Flavorwire compiled a list of the twelve most beautiful (online) literary magazines in existence.
This summer I read Less Than Zero by Bret Easton Ellis, which I suppose you could call a modern-day Catcher in the Rye. (I swear this isn’t a book report.) The protagonist of the book, Clay, is a college freshman home in LA for Christmas break. Over the course of the story he reconnects with old friends, though in actuality I think he loses more of them. Now, the matter of whether I liked the book itself is a story for another day. The point is that it got me thinking.
Why aren’t there more novels about college students? I know it’s only four (or five—more power to you) years of a person’s life, but its inherently transitional nature and the accompanying avalanche of emotion is straight-up literary gold. It’s also something that needs to be explored further in literature.
Don’t get me wrong, I appreciate the before and after books—youth and adulthood alike. But what about the exploration of those amorphous in-between years? Ellis capitalizes on this in Zero—college is a time to drift away from old relationships, create new ones, and reconfigure the few that stay and last. There’s nothing quite like it. College holds a certain brand of independence that cannot be recreated in any other period of life.
So, here’s my challenge to the world: these books need to be written. I’ve never understood why YA has the sub-category of “coming of age” novels—honestly, you don’t have to be an angsty teenager to come of age anymore. Plenty of people do it in college. There’s definitely an audience for books like these, not to mention a wealth of relatability. So why not?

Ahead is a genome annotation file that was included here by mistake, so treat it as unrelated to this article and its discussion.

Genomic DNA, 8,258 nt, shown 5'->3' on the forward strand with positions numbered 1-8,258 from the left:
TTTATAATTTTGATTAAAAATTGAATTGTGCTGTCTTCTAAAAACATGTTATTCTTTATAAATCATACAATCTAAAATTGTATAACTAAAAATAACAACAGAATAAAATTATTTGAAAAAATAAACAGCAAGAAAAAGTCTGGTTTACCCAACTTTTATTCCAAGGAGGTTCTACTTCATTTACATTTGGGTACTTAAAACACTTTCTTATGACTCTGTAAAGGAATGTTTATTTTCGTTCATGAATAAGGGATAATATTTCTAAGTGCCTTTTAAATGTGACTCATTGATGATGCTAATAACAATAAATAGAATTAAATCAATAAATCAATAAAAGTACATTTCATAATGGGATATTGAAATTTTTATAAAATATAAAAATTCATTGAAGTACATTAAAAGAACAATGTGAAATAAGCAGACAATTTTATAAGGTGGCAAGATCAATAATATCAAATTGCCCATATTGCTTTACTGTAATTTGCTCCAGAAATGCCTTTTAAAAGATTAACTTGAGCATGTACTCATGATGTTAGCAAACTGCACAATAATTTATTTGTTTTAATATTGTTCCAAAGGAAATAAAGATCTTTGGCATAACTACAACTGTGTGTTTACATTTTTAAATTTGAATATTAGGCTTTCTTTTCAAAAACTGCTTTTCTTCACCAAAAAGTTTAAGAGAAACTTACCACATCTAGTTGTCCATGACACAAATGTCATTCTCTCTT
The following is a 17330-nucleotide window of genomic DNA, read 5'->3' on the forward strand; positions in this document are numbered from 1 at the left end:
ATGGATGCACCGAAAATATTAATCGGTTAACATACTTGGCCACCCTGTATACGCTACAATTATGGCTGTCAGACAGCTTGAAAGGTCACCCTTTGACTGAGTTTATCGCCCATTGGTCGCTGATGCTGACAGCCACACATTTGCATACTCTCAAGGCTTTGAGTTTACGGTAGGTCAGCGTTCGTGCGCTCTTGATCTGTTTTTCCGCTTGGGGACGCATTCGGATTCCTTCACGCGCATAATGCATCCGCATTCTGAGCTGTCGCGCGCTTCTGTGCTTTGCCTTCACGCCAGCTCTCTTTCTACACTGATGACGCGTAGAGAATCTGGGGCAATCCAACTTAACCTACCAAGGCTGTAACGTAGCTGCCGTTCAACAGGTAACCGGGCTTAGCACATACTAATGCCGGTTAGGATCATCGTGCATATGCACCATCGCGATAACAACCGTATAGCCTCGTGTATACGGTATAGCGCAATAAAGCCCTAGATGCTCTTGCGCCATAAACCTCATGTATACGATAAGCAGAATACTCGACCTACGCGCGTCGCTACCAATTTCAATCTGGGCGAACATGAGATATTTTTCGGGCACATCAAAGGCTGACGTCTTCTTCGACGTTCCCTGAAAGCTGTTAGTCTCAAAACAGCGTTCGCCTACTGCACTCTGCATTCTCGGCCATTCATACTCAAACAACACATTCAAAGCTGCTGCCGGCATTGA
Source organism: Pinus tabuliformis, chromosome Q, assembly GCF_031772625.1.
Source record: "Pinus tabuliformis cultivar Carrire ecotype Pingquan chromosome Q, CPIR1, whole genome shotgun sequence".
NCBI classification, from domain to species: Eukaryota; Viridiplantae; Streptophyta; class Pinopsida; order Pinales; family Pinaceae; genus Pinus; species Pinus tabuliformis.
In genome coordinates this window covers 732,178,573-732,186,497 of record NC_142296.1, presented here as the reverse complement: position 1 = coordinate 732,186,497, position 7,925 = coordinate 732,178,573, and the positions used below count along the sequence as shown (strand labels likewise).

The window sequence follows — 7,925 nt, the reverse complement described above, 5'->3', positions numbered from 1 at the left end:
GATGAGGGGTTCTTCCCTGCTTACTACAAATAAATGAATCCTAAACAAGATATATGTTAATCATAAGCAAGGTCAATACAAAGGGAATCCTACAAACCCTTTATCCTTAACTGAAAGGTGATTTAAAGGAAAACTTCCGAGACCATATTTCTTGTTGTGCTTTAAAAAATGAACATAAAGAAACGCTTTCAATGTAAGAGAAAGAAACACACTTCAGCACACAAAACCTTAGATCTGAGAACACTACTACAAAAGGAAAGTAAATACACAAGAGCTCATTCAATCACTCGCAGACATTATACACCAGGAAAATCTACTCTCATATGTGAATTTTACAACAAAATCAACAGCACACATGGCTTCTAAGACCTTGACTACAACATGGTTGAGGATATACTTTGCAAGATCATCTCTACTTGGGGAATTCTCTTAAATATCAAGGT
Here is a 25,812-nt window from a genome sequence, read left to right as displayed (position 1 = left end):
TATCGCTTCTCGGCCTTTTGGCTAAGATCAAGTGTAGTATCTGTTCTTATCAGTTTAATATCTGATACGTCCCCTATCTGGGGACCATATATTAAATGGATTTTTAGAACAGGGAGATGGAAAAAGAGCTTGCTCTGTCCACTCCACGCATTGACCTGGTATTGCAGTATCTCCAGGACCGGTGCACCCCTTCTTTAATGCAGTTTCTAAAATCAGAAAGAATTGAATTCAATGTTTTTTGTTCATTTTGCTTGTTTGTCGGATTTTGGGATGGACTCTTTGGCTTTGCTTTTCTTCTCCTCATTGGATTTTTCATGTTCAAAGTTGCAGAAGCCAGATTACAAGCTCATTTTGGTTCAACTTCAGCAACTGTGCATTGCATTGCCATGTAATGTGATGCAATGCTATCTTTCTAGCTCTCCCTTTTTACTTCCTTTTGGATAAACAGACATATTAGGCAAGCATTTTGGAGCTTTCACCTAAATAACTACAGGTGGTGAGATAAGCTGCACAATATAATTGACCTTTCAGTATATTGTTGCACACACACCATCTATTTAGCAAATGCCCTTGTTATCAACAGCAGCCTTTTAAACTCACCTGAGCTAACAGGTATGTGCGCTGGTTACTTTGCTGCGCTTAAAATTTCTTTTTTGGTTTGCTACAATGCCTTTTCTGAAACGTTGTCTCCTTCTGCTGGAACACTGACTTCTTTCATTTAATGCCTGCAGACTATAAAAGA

You probably had to read The Handmaid’s Tale in high school. But even if you didn’t, it’s hard to be unaware of a writer as prominent as Margaret Atwood. Her literary career spans forty-three years, her publications are numerous, and, as seen below, her wisdom is endless.
1. Take a pencil to write with on aeroplanes. Pens leak. But if the pencil breaks, you can’t sharpen it on the plane, because you can’t take knives with you. Therefore: take two pencils.
2. If both pencils break, you can do a rough sharpening job with a nail file of the metal or glass type.
3. Take something to write on. Paper is good. In a pinch, pieces of wood or your arm will do.
4. If you’re using a computer, always safeguard new text with a memory stick.
5. Do back exercises. Pain is distracting.
6. Hold the reader’s attention. (This is likely to work better if you can hold your own.) But you don’t know who the reader is, so it’s like shooting fish with a slingshot in the dark. What fascinates A will bore the pants off B.
7. You most likely need a thesaurus, a rudimentary grammar book, and a grip on reality. This latter means: there’s no free lunch. Writing is work. It’s also gambling. You don’t get a pension plan. Other people can help you a bit, but essentially you’re on your own. Nobody is making you do this: you chose it, so don’t whine.
8. You can never read your own book with the innocent anticipation that comes with that first delicious page of a new book, because you wrote the thing. You’ve been backstage. You’ve seen how the rabbits were smuggled into the hat. Therefore ask a reading friend or two to look at it before you give it to anyone in the publishing business. This friend should not be someone with whom you have a romantic relationship, unless you want to break up.
9. Don’t sit down in the middle of the woods. If you’re lost in the plot or blocked, retrace your steps to where you went wrong. Then take the other road. And/or change the person. Change the tense. Change the opening page.
10. Prayer might work. Or reading something else. Or a constant visualization of the holy grail that is the finished, published version of your resplendent book.